What is the ballpark cost for getting a patent? The cost for creating and filing a nonprovisional patent can be fairly nominal, if you do it entirely by yourself. Regretfully, taking the cheap route can be disastrous in the long run. These words of caution especially apply to when you are trying to create and prosecute a nonprovisional patent application. I would never suggest that you don’t do some of the preliminary work yourself. I do recommend, however, that you ultimately get a patent attorney involved. It won’t be cheap. However, in the long run it will be worth it.
At minimum, you should do a preliminary patent search before you start creating your patent application. Never skip doing a patents search! It is critical that you do a patents search. This information will tell you if you should even bother getting a nonprovisional patent in the first place. You may want to initially do a preliminary patents search yourself. Start by searching the internet for your invention. The next step you should take is a patents search on the US Patent and Trademark Office website. If your preliminary search suggests that you truly have a novel idea, then you should consider doing a professional patents search. The ballpark fees for doing a professional patents search is around $1,000 to $2,500. I know this sounds like a lot of money. However, it will be the best money you will ever spend when getting a nonprovisional patent. This search will determine whether or not you can get a suitably broad patent claim in the first place. If your patent search finds that you can’t obtain a strong enough patent position, you should abort your patent application and abandon the project altogether. If that occurs, it might be a thousand dollars spent, but it will be many thousands of dollars saved in the long run.
How much your patent ends up costing will depend on the complexity of your invention and how much patent prosecution is required to get your patent claims accepted by the US Patent Office. At bare minimum, the US Patent Office’s filing fee for a nonprovisional patent application is $553. Filing fees can and do go higher depending upon the number of claims your application contains. It is important to be aware that once your patent is accepted, you’ll have to pay the US Patent Office $885 to issue you the patent.
Please be aware that professional drawings are almost always required. For most utility patents, the drawings will cost between $200 to $400.
The cost for a patent attorney to create a patent application can vary from $4,000 to $20,000 , depending on the complexity of your invention. If your invention is an extremely simple device, such as a paper clip, expect to spend $4,000 to $7,000. Be aware that the majority of patent applications are not simple. As a result, expect to pay $7,000 to $12,000 to prepare your patent application.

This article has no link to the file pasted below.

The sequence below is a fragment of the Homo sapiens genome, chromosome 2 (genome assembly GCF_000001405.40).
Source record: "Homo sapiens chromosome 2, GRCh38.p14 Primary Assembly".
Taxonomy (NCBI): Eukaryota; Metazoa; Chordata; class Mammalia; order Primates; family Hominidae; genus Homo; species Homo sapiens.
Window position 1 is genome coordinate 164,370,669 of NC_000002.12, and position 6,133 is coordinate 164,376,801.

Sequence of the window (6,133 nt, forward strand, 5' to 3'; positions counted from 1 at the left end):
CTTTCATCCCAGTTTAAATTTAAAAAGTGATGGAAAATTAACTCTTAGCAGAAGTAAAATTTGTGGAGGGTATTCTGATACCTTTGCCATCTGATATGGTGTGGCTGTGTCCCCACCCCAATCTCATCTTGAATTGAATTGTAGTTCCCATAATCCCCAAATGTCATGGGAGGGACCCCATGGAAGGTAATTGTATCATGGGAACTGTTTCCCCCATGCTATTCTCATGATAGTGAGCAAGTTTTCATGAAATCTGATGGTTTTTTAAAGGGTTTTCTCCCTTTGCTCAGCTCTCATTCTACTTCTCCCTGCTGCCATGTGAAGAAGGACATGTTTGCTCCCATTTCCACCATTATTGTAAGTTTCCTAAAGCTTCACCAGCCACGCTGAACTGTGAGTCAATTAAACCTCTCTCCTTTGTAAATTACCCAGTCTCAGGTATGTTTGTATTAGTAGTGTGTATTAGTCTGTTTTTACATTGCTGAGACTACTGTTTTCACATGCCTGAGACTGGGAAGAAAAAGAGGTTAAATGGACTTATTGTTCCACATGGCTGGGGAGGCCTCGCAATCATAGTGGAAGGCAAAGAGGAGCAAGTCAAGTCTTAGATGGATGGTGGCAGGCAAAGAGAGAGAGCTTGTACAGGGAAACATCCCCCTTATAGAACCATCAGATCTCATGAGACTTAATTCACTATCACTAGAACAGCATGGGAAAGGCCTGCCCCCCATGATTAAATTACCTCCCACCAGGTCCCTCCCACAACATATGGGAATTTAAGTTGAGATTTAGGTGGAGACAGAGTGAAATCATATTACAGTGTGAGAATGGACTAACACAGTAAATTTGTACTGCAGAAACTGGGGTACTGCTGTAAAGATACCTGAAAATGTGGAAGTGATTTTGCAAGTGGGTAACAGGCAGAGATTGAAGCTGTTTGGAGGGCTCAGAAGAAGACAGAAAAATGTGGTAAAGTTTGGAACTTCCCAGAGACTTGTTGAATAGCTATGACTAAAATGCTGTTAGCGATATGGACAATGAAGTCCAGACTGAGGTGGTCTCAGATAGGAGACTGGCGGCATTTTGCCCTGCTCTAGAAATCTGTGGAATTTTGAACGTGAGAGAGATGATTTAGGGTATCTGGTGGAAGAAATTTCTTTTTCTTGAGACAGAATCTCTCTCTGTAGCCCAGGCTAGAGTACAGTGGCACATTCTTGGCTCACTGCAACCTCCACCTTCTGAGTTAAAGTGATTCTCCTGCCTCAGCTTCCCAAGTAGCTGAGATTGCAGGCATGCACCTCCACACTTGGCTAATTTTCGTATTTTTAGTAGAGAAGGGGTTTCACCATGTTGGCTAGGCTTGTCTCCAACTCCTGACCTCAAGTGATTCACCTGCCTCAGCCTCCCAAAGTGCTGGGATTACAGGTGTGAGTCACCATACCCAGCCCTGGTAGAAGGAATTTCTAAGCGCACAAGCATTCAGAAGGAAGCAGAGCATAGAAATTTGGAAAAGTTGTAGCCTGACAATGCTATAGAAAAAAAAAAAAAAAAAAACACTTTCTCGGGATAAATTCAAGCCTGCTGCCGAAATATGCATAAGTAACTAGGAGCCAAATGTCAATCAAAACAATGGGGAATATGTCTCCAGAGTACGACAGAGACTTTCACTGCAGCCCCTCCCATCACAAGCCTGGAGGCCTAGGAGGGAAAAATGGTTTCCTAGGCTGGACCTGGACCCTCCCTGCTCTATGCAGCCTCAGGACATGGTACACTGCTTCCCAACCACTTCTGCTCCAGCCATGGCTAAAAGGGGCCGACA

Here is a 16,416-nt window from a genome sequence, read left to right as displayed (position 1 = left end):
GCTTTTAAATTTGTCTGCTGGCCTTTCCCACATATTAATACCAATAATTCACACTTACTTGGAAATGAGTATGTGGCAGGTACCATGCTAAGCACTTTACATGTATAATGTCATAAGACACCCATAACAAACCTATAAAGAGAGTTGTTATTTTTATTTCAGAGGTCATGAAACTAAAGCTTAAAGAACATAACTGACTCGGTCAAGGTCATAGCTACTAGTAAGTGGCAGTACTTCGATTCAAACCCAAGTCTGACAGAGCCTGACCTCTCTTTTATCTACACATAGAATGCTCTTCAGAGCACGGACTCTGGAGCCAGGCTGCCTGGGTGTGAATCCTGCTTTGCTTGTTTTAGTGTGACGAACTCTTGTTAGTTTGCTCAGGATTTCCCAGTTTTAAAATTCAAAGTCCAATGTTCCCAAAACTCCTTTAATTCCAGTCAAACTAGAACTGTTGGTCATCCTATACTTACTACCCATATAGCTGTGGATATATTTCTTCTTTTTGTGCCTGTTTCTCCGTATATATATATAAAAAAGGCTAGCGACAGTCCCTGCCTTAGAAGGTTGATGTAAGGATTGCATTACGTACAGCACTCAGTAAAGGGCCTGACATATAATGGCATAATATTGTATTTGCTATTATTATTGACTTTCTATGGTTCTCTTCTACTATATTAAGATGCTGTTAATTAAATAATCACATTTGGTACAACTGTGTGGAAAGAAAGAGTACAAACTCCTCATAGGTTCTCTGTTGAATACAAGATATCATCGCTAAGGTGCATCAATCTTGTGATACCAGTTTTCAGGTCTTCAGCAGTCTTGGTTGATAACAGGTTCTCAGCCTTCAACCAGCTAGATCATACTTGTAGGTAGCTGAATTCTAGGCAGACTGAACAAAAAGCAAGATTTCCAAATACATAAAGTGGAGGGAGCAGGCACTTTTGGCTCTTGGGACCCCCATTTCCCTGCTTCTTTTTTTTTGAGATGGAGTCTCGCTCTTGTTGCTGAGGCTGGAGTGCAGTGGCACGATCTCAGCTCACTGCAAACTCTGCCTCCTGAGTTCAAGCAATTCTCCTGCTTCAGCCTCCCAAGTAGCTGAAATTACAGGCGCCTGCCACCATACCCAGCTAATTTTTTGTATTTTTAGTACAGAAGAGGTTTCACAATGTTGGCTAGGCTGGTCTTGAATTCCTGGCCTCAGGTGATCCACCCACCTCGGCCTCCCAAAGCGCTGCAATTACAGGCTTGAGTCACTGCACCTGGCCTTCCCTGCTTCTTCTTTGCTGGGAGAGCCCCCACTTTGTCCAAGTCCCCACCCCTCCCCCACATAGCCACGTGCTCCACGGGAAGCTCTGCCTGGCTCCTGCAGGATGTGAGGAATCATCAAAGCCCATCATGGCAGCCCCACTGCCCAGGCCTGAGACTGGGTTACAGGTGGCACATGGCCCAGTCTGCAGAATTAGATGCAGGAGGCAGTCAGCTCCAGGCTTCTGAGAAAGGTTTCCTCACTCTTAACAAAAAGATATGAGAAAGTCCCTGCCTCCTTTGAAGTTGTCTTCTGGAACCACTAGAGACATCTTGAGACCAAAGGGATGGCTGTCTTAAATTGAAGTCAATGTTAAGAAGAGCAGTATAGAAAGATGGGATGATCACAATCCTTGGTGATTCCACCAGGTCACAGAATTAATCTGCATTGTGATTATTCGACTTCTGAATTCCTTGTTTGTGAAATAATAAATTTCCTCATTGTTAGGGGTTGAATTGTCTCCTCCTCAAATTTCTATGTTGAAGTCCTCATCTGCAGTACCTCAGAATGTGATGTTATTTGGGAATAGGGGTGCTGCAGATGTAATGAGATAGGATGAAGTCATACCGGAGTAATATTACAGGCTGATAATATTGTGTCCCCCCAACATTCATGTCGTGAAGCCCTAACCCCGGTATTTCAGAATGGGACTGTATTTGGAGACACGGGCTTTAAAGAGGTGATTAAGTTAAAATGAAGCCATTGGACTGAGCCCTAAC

Once your patent is prepared, the next step is to submit it to the US Patent and Trademark Office. At the US Patent Office your patent will be examined to determine if your patent claims are patentable. This step is called patent prosecution. Oftentimes, there is a lot of back and forth communication that goes on between the examiner at the US Patent Office and your attorney. In these negotiations, your patent attorney will try to get you the broadest patent claims possible. It is not unusual for the patent examiner to initially reject your patent claims. As a result, don’t be surprised if your patent claims have to be clarified, modified or narrowed in order to get accepted by the patent examiner. The amount you will have to pay your patent attorney to prosecute your patent can vary greatly. In most cases, the more complex your invention is, the higher the cost for prosecuting a patent. The typical cost for prosecuting a utility patent is around $2,500 to $7,500 .
In summary, you can expect to pay $8,000 to $37,000 to obtain a nonprovisional utility patent. With utility patents, you can get up to twenty years of patent protection with a registered nonprovisional patent. However, in order to maintain your patent protection, you’ll have to pay maintenance fees after 3 1/2, 7 1/2 and 11 1/2 years. These fees are not inexpensive! After your utility patent has been in place for 3 1/2 years, your maintenance fee is $565. After 7 1/2 years, the US Patent Office will charge you $1425 to maintain your patent rights. At 11 ½ years,The maintenance fees really jump up after 11 1/2 years. At this juncture it will cost you $2,365 to maintain your patent.
If you are searching for a patent attorney to help you with your nonprovisional patent application I would recommend that you check out NewBusinessCreator’s service providers. A good patent attorney is an invaluable resource for dealing with this complicated process. Once you acquire patent protection, you can use IntellectualPropertyStore to showcase your invention to invention licensing agents, product promoters and potential licensees in order to either sell your patent or license it.
Written by: Mark J. Krupp, Cofounder of NewBusinessCreator.com